[8] “The denial of a federal registration does not necessarily eliminate all federal or common law rights

to the underlying mark, and the court should reject any suggestion to the contrary.”  The American Bar Association was worried that the Federal Circuit confused this important distinction of trademark law.  Thus, the ABA recently filed an amicus brief to the Supreme Court.  See, Bill Donahue, Offensive TMs Are Still Enforceable, ABA Tells High Court, Law360 (Nov. 16, 2016),

[9] 15 U.S.C.A. § 1052 (West).

[10] 3 McCarthy on Trademarks and Unfair Competition § 19:77.25 (4th ed.).

[11] In re Tam, 808 F.3d 1321, 1329 (Fed. Cir. 2015).

[12] Id. at 1338.

[13] Id. at 1341-42.

[14] Id. at 1358 (quoting Snyder v. Phelps, 562 U.S. 443, 461 (2011)).

[15] Bill Donahue, USPTO Urges High Court To Uphold Ban On ‘Racial Slurs,’ Law360 (Nov. 10, 2016),

[16] Id.

[17] Rosenberger v. Rector & Visitors of the Univ. of Va., 515 U.S. 819, 823 (1995) (which mentioned that, “it is axiomatic that the government may not regulate speech based on its substantive content or the message it conveys”).

[18] Gerlich, 152 F. Supp. 3d at 1170-76.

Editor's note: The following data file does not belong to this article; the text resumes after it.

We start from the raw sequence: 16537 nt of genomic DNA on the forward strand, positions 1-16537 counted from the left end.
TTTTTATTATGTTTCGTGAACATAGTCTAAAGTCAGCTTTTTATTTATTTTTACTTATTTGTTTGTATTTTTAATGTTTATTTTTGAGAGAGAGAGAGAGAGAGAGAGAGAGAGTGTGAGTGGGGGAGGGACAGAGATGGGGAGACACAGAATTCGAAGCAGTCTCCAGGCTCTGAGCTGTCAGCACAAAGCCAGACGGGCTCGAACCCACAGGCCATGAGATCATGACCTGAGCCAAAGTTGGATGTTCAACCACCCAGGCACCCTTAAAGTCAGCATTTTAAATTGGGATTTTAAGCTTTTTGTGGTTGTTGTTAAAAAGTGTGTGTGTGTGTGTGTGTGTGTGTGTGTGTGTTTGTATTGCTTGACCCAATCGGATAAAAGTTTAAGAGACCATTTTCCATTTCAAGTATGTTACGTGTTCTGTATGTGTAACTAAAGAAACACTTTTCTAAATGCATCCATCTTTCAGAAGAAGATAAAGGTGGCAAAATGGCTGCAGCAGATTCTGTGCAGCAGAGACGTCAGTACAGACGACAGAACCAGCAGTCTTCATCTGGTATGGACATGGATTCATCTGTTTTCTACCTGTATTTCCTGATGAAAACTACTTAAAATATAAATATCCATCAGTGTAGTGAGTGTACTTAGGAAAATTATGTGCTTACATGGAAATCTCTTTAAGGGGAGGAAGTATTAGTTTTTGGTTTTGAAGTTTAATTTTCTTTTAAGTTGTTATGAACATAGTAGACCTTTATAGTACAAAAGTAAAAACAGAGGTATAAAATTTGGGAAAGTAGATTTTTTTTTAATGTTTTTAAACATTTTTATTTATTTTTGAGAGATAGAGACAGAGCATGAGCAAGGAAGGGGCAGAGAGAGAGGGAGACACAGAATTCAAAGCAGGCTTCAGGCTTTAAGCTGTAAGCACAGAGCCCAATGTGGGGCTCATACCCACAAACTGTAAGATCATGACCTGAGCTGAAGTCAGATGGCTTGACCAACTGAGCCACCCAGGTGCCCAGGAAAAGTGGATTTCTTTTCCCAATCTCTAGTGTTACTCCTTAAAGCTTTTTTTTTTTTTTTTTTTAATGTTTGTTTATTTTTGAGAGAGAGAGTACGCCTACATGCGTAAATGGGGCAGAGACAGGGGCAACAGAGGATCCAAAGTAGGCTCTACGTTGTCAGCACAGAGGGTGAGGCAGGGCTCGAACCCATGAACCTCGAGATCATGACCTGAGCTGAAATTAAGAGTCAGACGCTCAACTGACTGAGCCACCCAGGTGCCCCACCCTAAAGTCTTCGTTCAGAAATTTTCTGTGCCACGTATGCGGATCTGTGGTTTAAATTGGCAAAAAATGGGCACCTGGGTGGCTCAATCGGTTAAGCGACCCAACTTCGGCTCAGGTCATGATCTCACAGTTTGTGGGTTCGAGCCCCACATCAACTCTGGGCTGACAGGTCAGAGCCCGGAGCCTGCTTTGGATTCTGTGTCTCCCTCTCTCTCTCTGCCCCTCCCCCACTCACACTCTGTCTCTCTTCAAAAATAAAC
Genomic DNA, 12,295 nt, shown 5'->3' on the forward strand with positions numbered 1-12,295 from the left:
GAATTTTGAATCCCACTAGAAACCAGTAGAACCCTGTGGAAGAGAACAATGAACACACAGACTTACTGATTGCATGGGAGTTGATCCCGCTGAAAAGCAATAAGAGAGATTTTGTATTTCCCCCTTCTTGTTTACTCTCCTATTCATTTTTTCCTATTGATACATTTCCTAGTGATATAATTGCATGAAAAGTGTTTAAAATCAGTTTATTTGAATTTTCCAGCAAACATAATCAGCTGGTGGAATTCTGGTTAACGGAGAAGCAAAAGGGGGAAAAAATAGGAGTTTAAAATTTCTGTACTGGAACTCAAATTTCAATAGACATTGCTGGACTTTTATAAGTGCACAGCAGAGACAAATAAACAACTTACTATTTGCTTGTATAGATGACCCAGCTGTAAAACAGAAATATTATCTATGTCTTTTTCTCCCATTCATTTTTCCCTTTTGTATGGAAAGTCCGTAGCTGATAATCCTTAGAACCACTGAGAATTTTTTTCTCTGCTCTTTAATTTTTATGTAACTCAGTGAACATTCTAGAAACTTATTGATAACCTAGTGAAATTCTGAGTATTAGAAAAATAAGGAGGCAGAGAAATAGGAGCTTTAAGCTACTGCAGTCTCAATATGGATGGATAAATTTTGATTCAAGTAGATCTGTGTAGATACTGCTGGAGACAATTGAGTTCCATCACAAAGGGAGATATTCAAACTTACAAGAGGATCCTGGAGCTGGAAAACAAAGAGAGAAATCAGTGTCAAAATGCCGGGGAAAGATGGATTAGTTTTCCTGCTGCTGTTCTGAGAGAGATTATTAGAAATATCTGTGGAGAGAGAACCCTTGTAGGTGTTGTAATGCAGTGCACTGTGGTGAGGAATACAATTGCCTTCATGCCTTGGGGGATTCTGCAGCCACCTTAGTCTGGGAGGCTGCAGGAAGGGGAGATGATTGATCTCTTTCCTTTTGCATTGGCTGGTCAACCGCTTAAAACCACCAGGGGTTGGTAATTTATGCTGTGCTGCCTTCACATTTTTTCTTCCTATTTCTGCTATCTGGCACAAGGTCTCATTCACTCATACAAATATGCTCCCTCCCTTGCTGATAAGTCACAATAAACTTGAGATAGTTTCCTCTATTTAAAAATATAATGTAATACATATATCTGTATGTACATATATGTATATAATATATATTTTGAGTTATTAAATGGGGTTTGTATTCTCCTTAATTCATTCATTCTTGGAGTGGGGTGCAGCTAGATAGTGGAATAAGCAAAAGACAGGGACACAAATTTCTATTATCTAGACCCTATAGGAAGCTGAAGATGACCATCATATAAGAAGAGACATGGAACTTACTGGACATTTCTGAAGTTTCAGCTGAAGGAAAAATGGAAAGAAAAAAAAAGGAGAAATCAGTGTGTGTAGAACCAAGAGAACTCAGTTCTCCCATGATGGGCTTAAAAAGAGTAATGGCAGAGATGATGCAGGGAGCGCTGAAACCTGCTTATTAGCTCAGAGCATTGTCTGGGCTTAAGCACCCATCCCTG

[19] Id. at 1171.

[20] Id. at 1157.

[21] Id.

[22] See, id. at 1158.

[23] Id. at 1164.

[24] Gerlich v. Leath, 152 F. Supp. 3d 1152 at 1158.

[25] Id.

[26] Id. at 1159.

[27] Id. at 1159-1160.

[28] Id.

[29] Id. at 1160 (internal quotations omitted); (where the university administration worried that, “NORML ISU’s use of University logos would be understood as endorsement of the group’s political message.”).

[30] The opinion lists other controversial or political groups that have received licenses, such as: CUFFS, a sexual bondage student club; LGBTAA, a recognized student organization that supports the rights of gay, lesbian, bisexual, and transgender people; ” Iowa State University Students for Life, an anti-abortion group; ISU College Republicans; Iowa State Democrats; ISU Tea Party; the Navy Marine Corps Drill Team, including designs with Cy the Cardinal holding a rifle; the American Society of Biosystem Engineers, including designs with Cy the Cardinal holding a sword; the Iowa State University Fencing Club, including designs with Cy the Cardinal leaning on an epee; the Rifle and Pistol Club; and the ISU Trap and Skeet Club, including designs with Cy the Cardinal holding a shotgun.” Gerlich v. Leath, 152 F. Supp. 3d 1152, 1159 (S.D. Iowa 2016).